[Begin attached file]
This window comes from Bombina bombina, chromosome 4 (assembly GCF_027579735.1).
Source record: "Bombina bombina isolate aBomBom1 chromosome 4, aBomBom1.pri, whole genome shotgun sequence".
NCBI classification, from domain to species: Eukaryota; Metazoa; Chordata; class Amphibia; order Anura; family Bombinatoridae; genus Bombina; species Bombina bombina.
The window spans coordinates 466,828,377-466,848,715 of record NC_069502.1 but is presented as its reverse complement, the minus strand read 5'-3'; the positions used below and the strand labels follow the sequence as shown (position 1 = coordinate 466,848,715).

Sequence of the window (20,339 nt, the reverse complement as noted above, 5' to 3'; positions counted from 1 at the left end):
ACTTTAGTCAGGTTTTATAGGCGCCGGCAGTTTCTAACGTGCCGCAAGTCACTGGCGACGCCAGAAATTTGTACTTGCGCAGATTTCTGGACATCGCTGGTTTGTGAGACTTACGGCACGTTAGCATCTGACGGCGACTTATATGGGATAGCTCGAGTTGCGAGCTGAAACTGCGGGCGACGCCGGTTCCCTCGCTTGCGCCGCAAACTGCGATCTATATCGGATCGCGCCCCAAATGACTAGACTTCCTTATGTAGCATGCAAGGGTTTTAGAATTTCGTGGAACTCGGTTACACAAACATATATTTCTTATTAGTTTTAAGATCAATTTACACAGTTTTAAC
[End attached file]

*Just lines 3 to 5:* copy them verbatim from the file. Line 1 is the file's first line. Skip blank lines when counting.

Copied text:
NCBI classification, from domain to species: Eukaryota; Metazoa; Chordata; class Amphibia; order Anura; family Bombinatoridae; genus Bombina; species Bombina bombina.
The window spans coordinates 466,828,377-466,848,715 of record NC_069502.1 but is presented as its reverse complement, the minus strand read 5'-3'; the positions used below and the strand labels follow the sequence as shown (position 1 = coordinate 466,848,715).

Sequence of the window (20,339 nt, the reverse complement as noted above, 5' to 3'; positions counted from 1 at the left end):